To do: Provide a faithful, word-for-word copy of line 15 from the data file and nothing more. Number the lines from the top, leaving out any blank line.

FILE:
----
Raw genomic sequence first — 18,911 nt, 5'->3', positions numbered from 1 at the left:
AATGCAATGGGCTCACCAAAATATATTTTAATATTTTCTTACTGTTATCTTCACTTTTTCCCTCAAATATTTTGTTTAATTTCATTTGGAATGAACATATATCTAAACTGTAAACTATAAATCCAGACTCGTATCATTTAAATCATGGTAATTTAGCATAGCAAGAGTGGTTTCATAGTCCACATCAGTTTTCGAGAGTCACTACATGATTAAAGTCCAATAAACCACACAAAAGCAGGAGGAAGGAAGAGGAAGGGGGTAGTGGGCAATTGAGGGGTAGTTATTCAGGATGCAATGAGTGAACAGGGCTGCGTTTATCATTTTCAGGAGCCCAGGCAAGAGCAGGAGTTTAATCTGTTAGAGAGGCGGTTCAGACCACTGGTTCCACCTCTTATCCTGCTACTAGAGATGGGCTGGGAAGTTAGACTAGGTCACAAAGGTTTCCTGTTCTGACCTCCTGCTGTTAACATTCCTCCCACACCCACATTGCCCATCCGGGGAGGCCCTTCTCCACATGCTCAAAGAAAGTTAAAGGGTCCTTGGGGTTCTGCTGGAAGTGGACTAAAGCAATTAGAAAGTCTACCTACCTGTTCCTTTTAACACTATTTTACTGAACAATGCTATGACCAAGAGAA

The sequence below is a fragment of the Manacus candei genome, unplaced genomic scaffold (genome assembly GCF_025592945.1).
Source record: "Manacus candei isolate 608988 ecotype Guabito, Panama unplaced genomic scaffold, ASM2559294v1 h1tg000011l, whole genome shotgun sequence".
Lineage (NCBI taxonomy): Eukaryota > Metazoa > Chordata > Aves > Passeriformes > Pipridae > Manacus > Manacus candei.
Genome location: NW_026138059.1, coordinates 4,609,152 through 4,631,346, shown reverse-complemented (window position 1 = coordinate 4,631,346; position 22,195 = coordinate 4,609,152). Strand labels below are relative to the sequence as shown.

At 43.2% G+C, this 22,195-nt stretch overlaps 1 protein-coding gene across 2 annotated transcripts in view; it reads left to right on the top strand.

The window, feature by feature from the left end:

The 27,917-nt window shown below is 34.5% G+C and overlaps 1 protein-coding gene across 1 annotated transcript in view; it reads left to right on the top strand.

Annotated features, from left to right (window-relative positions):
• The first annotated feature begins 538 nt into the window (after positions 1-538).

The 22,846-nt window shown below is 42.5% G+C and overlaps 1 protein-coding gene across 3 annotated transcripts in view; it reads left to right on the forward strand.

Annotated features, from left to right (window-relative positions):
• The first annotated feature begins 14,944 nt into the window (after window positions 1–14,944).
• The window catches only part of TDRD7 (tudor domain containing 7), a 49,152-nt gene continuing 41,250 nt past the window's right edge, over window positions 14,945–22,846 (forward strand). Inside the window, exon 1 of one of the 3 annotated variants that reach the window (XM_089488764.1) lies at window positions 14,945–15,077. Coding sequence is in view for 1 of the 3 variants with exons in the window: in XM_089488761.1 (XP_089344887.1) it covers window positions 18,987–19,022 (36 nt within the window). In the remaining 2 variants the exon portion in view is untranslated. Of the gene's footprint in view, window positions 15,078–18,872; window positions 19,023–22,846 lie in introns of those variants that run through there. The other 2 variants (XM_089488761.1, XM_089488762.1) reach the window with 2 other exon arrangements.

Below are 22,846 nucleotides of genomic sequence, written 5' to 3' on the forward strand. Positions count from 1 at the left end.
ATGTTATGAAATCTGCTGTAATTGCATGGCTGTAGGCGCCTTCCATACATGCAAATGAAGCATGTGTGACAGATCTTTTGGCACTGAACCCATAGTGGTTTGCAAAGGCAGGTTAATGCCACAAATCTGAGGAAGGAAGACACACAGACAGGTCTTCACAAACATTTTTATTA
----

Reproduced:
• The window catches only part of TDRD7 (tudor domain containing 7), a 49,152-nt gene continuing 41,250 nt past the window's right edge, over window positions 14,945–22,846 (forward strand). Inside the window, exon 1 of one of the 3 annotated variants that reach the window (XM_089488764.1) lies at window positions 14,945–15,077. Coding sequence is in view for 1 of the 3 variants with exons in the window: in XM_089488761.1 (XP_089344887.1) it covers window positions 18,987–19,022 (36 nt within the window). In the remaining 2 variants the exon portion in view is untranslated. Of the gene's footprint in view, window positions 15,078–18,872; window positions 19,023–22,846 lie in introns of those variants that run through there. The other 2 variants (XM_089488761.1, XM_089488762.1) reach the window with 2 other exon arrangements.